Is The Glass Half Full Or Half Empty?
It’s the day after Christmas. Did you get what you wanted? Sometimes I wonder about that myself. I have many of the things I have wanted. I can look around in any room in my house and find something that I wanted. When I’m outside, returning to the world for an errand, an outing, I can still find something that I wanted.
I have considered the question of what it would mean to me to get everything that I ever wanted. I have run mental experiments to see how I might feel if I could just think of something and have it. I have seen fantasy shows that have similar themes. I’m reading a fantasy book right now that has some of that going on. I watch my kids playing video games, and I still see that going on. There is this sort of undying hope that we could have what we want by thinking of it.
I have found that to a large extent this is true. Our brains have difficulty telling the difference between reality and dreams. Whatever we’re thinking or dreaming, our brains tend to manifest the conditions that make what we’re thinking come true. We imagine doing everything that we’re planning on doing. We imagine our goals before we undertake them. So I’m careful with my thoughts. I consider what will manifest with what I’m thinking.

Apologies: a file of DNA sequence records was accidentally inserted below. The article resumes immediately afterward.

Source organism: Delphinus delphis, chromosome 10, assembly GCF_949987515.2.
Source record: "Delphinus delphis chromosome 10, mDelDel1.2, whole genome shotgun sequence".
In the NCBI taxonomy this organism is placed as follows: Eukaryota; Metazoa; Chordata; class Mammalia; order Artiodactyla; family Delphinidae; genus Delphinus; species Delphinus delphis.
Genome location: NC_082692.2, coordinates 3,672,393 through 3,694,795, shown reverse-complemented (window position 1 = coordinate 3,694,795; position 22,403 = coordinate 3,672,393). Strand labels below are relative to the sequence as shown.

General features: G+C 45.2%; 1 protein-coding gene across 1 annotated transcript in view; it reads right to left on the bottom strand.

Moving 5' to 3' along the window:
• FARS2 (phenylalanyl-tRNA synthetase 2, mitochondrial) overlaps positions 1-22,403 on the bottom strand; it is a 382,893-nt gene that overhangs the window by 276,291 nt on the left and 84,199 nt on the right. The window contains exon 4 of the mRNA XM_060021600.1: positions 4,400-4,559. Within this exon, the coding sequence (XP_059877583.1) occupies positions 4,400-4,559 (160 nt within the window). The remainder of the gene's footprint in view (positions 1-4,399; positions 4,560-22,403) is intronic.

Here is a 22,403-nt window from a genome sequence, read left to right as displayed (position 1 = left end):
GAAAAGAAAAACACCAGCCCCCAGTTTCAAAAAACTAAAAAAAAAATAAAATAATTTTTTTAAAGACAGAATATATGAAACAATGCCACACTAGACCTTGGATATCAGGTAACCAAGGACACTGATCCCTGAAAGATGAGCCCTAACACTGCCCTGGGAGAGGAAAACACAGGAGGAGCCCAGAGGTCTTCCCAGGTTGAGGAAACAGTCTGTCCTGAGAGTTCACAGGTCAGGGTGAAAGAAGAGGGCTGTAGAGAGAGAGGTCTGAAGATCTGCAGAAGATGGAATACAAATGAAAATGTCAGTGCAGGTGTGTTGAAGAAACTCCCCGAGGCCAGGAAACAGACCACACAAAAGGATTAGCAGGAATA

Long ago, I had a conversation about this with a friend. We were talking about prayer and what prayer can manifest in life. My friend knew of another who had been praying for the things that he wanted, and, to a large extent, he got what he wanted. Yet he still wasn’t happy.
I know what it’s like to want something and not get it. I’ve found that desire is somewhat akin to the bondage of self. I have found that desire tends to limit my aspirations. I have also found that a want, whatever that want may be, limits the possibilities in my life to just what I know.
In the last 18 years of my life, I have often found that what I want isn’t necessarily confined to what I know about. I like to think of this concept as “set theory”. It’s a mental experiment that I have used for myself to relieve myself of pangs of want and desire. It’s a very simple thought experiment that anyone can do and it goes like this. Take a sheet of paper, or imagine one if you like, and draw a small letter “o” in the center. Like this: